Origens Commentary On The Gospel Of Matthew by Origen
8. Concerning the Pharisees and Scribes Who Came and Inquired, Why Do Thy Disciples Transgress the Tradition of the Elders?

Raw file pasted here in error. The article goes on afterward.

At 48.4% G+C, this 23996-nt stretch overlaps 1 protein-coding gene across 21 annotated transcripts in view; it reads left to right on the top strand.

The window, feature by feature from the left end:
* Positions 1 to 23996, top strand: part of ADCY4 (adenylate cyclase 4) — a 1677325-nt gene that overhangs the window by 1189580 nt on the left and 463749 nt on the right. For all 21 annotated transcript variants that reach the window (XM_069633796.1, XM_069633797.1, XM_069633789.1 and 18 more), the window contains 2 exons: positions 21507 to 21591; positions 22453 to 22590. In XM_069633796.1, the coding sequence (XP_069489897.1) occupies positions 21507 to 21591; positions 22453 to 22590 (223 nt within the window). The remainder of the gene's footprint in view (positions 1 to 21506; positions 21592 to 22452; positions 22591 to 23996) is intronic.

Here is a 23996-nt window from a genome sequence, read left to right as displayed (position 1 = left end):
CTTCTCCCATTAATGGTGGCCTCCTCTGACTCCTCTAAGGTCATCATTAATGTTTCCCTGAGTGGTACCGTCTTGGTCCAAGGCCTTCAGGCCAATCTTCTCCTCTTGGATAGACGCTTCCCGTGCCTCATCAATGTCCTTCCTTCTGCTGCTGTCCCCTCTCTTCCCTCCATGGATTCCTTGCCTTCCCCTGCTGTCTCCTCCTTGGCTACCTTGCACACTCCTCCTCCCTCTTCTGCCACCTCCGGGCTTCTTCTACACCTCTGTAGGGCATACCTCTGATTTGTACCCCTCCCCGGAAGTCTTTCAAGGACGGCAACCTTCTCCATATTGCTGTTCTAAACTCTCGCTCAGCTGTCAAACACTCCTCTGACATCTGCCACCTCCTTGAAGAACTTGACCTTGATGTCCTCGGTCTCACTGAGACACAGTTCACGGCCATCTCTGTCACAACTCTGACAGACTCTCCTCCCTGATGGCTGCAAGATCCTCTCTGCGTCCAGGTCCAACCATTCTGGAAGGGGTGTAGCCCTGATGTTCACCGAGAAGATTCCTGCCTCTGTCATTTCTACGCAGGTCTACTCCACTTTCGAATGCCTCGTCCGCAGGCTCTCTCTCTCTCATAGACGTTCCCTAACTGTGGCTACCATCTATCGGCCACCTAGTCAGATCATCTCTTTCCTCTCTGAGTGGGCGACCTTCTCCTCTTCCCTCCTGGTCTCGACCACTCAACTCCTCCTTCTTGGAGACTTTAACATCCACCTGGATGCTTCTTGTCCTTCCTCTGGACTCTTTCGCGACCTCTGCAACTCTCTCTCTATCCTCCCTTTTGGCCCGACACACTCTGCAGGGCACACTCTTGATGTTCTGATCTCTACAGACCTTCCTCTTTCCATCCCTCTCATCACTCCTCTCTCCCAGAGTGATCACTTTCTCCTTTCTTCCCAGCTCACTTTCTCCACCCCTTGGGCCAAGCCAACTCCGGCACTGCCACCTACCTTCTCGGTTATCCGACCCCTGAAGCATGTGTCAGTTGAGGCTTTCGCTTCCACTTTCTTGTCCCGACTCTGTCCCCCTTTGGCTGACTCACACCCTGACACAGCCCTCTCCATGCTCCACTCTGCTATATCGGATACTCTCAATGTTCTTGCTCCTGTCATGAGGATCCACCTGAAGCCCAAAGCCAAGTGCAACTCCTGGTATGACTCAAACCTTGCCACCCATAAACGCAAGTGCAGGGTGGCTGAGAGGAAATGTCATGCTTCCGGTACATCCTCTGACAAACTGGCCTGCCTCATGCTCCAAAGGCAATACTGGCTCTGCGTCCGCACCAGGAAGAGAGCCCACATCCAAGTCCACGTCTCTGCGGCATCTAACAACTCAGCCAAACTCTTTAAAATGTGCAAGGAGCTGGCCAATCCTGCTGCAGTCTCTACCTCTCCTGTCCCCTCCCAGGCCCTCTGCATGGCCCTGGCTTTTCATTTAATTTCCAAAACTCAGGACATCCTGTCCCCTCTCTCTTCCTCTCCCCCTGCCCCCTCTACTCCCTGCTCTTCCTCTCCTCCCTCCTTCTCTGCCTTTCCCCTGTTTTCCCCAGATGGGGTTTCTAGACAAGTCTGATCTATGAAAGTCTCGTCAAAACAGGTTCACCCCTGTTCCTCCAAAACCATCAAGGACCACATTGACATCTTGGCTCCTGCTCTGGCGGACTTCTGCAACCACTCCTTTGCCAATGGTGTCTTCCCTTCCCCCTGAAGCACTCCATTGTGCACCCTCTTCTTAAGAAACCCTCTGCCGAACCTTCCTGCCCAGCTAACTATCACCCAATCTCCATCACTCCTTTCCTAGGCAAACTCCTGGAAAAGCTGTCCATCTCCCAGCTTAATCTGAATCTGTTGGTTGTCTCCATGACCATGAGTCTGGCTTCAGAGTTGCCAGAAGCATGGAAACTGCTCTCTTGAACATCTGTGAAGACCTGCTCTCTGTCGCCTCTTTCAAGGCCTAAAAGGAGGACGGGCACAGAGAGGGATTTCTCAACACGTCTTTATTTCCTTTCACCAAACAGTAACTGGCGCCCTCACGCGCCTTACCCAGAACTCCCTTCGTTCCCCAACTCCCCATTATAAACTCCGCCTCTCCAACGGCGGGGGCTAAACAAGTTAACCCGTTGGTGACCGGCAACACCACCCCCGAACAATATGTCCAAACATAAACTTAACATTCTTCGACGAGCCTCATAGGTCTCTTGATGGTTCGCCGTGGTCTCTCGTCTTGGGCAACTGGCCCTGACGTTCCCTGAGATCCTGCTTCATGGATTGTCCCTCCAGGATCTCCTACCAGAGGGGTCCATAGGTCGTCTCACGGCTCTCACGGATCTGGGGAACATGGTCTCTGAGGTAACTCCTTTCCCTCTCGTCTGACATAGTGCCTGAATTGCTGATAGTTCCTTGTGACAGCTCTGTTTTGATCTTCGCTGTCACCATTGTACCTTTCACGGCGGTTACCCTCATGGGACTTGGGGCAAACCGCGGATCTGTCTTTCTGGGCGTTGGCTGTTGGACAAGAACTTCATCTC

|Then there came to Him from Jerusalem Pharisees and scribes, saying, Why do Thy disciples transgress the tradition of the elders? For they wash not their hands when they eat bread.| He who observes at what time the Pharisees and scribes came from Jerusalem to Jesus, saying, |Why do Thy disciples transgress the tradition of the elders,| etc., will perceive that Matthew of necessity wrote not simply that Pharisees and scribes from Jerusalem came to the Saviour to inquire of Him the matters before us, but put it thus, |Then come to Him from Jerusalem.| What time, therefore, are we to understand by |then|? At the time when Jesus and His disciples crossed over and came in the boat to the land of Gennesaret, when the wind ceased from the time that Jesus entered into the boat, and when |the men of that place knowing Him sent into all that region round about, and brought unto Him all that were sick, and besought Him that they might touch if it were only the border of His garment, and as many as touched were made whole.| At that time came to Him from Jerusalem Pharisees and scribes, not struck with admiration at the power which was in Jesus, which healed those who only touched even the border of His garment, but in a censorious spirit, accusing the disciples before their Teacher, not concerning the transgression of a commandment of God, but of a single tradition of the Jewish elders. And it is probable that this very charge of these censorious persons is a proof of the piety of the disciples of Jesus, who gave to the Pharisees and scribes no opportunity of censure with reference to the transgression of the commandments of God, as they would not have brought the charge of transgression against the disciples, as transgressing the commandment of the elders, if they had had it in their power to censure those whom they accused, and to show that they were transgressing a commandment of God. But do not suppose that these things go to establish the necessity of keeping the law of Moses according to the letter, because the disciples of Jesus up to that time kept it; for not before He suffered did He |redeem us from the curse of the law,| who in suffering for men |became a curse for us.| But just as fittingly Paul became a Jew to the Jews that he might gain Jews, what strange thing is it that the Apostles, whose way of life was passed among the Jews, even though they understood the spiritual things in the law, should have used a spirit of accommodation, as Paul also did when he circumcised Timothy, and offered sacrifice in accordance with a certain legal vow, as is written in the Acts of the Apostles? Only, again, they appear fond of bringing accusations, as they have no charge to bring against the disciples of Jesus with reference to a commandment of God, but only with reference to one tradition of the elders. And especially does this love of accusation become manifest in this, that they bring the charge in presence of those very persons who had been healed from their sickness; in appearance against the disciples, but in reality purposing to slander their Teacher, as it was a tradition of the elders that the washing of hands was a thing essential to piety. For they thought that the hands of those who did not wash before eating bread were defiled and unclean, but that the hands of those who had washed them with water became pure and holy, not in a figurative sense, in due relation to the law of Moses according to the letter. But let us, not according to the tradition of the elders among the Jews, but according to sound reason, endeavour to purify our own actions and so to wash the hands of our souls, when we are about to eat the three loaves which we ask from Jesus, who wishes to be our friend; for with hands that are defiled and unwashed and impure, we ought not to partake of the loaves.